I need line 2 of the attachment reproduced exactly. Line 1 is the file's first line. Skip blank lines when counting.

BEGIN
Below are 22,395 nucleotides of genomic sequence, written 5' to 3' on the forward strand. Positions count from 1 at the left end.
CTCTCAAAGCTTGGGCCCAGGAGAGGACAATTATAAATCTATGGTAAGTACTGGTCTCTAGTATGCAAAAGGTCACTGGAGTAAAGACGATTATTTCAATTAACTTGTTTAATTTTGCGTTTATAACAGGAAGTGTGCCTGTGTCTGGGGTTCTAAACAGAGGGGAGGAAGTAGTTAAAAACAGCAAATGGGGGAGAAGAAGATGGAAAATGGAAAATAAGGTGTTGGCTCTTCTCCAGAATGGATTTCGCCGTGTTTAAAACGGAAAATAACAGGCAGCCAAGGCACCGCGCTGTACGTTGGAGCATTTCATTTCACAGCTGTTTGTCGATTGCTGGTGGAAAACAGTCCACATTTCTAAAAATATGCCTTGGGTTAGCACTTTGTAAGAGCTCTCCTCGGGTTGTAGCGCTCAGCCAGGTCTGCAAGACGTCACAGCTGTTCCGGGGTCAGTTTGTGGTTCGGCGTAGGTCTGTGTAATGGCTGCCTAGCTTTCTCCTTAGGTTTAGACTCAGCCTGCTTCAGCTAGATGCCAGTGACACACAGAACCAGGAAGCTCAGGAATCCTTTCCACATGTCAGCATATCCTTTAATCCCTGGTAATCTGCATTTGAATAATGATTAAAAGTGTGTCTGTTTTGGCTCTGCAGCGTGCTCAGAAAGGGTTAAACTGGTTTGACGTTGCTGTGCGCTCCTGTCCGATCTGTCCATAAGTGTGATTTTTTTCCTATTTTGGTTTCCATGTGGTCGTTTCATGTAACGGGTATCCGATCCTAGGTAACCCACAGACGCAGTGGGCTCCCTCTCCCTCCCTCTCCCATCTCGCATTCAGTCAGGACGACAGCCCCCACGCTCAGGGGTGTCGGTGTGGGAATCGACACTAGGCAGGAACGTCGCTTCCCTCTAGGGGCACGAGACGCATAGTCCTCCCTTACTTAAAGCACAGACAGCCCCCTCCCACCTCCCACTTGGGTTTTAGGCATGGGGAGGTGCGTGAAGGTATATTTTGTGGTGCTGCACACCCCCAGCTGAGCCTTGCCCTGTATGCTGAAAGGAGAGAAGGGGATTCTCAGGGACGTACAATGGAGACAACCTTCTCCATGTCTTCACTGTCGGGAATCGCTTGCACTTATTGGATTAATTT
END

CTCTCAAAGCTTGGGCCCAGGAGAGGACAATTATAAATCTATGGTAAGTACTGGTCTCTAGTATGCAAAAGGTCACTGGAGTAAAGACGATTATTTCAATTAACTTGTTTAATTTTGCGTTTATAACAGGAAGTGTGCCTGTGTCTGGGGTTCTAAACAGAGGGGAGGAAGTAGTTAAAAACAGCAAATGGGGGAGAAGAAGATGGAAAATGGAAAATAAGGTGTTGGCTCTTCTCCAGAATGGATTTCGCCGTGTTTAAAACGGAAAATAACAGGCAGCCAAGGCACCGCGCTGTACGTTGGAGCATTTCATTTCACAGCTGTTTGTCGATTGCTGGTGGAAAACAGTCCACATTTCTAAAAATATGCCTTGGGTTAGCACTTTGTAAGAGCTCTCCTCGGGTTGTAGCGCTCAGCCAGGTCTGCAAGACGTCACAGCTGTTCCGGGGTCAGTTTGTGGTTCGGCGTAGGTCTGTGTAATGGCTGCCTAGCTTTCTCCTTAGGTTTAGACTCAGCCTGCTTCAGCTAGATGCCAGTGACACACAGAACCAGGAAGCTCAGGAATCCTTTCCACATGTCAGCATATCCTTTAATCCCTGGTAATCTGCATTTGAATAATGATTAAAAGTGTGTCTGTTTTGGCTCTGCAGCGTGCTCAGAAAGGGTTAAACTGGTTTGACGTTGCTGTGCGCTCCTGTCCGATCTGTCCATAAGTGTGATTTTTTTCCTATTTTGGTTTCCATGTGGTCGTTTCATGTAACGGGTATCCGATCCTAGGTAACCCACAGACGCAGTGGGCTCCCTCTCCCTCCCTCTCCCATCTCGCATTCAGTCAGGACGACAGCCCCCACGCTCAGGGGTGTCGGTGTGGGAATCGACACTAGGCAGGAACGTCGCTTCCCTCTAGGGGCACGAGACGCATAGTCCTCCCTTACTTAAAGCACAGACAGCCCCCTCCCACCTCCCACTTGGGTTTTAGGCATGGGGAGGTGCGTGAAGGTATATTTTGTGGTGCTGCACACCCCCAGCTGAGCCTTGCCCTGTATGCTGAAAGGAGAGAAGGGGATTCTCAGGGACGTACAATGGAGACAACCTTCTCCATGTCTTCACTGTCGGGAATCGCTTGCACTTATTGGATTAATTT